I usually try and avoid the company of volatile animals such as monkeys, but when I heard about bathing monkeys I couldn’t resist. No matter if it’s snowing or the sun is shining, Japanese Macaques can be spotted padding around in a rock pool of steaming hot spring water at Jigokudani Yaenkoen Park AKA the snow monkey park. You can't take a dip with the monkeys but one of the closest villages called Yamanouchi is famous for its bathing facilities. Around dusk you'll see (and hear) groups of men and women clip-clopping their way through cobble stone streets to their preferred onsen. In summer they wear colourful yukatas (summer gown) and wooden sandals. 

9. Participate in a Traditional Tea Ceremony in Kyoto


Once you’ve reached the end of tourist trail of shrines and temples in Kyoto, go back in time and learn the significance of the tea ceremony. For about $30-50AUD a female host will guide you through the process of making green matcha tea and teach you how to behave throughout the ritual. The classes are usually held in traditional tea houses which means you’ll be asked to take off your shoes and kneel (if possible) for the duration on thick bamboo matting. It’s a great opportunity to ask any questions you have about cultural practices and get a sense of what it was like to live in Japan centuries ago.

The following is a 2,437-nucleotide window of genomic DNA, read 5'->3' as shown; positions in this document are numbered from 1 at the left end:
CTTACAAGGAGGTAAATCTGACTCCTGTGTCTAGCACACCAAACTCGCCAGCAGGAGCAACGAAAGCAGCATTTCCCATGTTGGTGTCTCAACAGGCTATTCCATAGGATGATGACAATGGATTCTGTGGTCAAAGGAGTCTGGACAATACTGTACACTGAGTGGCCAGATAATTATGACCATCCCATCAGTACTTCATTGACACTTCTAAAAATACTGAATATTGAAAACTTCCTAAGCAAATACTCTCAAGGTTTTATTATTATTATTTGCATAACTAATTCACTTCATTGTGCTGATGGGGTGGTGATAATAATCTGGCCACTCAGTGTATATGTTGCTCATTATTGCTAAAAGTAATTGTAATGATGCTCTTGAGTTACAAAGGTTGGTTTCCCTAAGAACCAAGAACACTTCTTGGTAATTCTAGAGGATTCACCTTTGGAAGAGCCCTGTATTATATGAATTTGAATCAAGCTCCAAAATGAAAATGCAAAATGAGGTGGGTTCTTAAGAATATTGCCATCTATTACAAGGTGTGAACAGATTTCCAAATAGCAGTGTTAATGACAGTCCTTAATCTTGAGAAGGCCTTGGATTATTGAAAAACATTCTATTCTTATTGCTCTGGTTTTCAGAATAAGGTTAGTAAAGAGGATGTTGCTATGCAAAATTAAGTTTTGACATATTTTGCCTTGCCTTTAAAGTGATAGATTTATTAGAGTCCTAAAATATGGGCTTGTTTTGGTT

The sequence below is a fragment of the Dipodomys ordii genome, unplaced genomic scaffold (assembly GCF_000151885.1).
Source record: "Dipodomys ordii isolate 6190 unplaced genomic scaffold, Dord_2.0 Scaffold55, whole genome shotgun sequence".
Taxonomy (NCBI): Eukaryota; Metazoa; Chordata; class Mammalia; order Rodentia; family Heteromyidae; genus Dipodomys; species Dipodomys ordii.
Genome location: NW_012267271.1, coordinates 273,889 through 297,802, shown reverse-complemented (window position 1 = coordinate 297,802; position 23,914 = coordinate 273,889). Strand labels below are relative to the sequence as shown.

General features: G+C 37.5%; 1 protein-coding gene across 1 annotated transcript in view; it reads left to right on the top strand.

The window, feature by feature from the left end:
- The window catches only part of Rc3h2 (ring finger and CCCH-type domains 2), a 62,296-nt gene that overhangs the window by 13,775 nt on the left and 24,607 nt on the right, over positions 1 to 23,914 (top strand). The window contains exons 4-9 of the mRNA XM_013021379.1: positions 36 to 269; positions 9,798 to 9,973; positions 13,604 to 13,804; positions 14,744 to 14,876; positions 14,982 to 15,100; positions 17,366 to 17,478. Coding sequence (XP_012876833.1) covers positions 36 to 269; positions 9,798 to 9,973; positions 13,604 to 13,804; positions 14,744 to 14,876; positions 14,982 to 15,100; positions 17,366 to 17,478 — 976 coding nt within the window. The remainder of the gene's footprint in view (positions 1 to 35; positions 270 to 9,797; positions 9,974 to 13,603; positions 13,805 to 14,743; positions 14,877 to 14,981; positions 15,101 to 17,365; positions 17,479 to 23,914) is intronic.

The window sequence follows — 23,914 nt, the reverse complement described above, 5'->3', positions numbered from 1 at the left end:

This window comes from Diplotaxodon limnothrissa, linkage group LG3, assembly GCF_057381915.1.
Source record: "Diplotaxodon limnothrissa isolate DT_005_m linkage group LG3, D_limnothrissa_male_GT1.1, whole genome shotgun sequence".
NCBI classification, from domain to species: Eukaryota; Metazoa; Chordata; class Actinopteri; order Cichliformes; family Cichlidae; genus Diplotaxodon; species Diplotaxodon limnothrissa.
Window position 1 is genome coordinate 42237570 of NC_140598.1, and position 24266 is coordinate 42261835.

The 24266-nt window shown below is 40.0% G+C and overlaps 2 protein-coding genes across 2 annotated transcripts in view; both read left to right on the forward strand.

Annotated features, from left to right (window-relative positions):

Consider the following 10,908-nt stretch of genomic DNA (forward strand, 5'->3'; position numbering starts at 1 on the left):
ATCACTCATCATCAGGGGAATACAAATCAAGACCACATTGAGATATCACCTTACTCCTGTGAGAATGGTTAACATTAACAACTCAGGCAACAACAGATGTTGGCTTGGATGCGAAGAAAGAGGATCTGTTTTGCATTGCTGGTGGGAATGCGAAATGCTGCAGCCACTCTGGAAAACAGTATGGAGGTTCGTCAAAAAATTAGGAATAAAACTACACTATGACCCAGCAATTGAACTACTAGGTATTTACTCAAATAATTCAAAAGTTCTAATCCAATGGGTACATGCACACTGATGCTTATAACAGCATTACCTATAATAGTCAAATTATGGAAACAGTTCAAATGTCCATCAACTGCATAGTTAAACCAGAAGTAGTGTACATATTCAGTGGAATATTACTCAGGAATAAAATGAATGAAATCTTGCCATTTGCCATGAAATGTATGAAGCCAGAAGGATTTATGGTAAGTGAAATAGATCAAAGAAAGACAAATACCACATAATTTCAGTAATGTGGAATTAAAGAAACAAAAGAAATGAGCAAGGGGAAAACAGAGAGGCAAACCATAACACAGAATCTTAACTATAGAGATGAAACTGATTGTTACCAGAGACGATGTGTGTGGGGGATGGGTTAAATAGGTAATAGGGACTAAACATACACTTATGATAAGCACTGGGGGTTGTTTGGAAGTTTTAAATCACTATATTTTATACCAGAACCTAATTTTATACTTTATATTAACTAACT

10. Learn the Art of Fake Food Making in Osaka


I thought fake food was reserved for display homes and dolls’ houses until I arrived in Japan. Almost every restaurant you go to will have some visual display of each dish—likely to be made from plastic, rubber or wax. They are outstandingly realistic; to the point they can make my mouth water (especially the crepes in Hakajuku). There are a few places in Osaka that offer 1-hour making classes (E.g. Design Pocket, Morino Sample). Although most of it involves constructing all the little pre-made pieces, it’s still a lot of fun and you walk out with your own miniature Japanese speciality on a keychain. Most of the studios have a store attached where you can buy hilarious fake food souvenirs. I have a sashimi rice bowl attached to my car keys which receives a lot of attention now I’m back in Australia.  

Know someone heading to Japan? Consider sharing this article with them to inspire their travel itinerary.


3 July 2017

I Pursued Passion Over Worry and Look What Happened

I moved to Bondi Beach over the summer to do some writing work for a guy called Dave. He looked like your typical Bondi fitness fanatic—million-dollar smile, designer tank top and trainers, sun’s out, guns out—all that. He owned and operated a small private gym in country NSW before relocating to Sydney and putting his entrepreneurial skills to the test. He wanted to share what he learnt working in the fitness industry and encourage both young and old to pursue “passion over worry” while taking part in his 30 Day Challenge program; his energetic tagline involved punching the air and shouting “POW!”

Dave being all sporty and stuff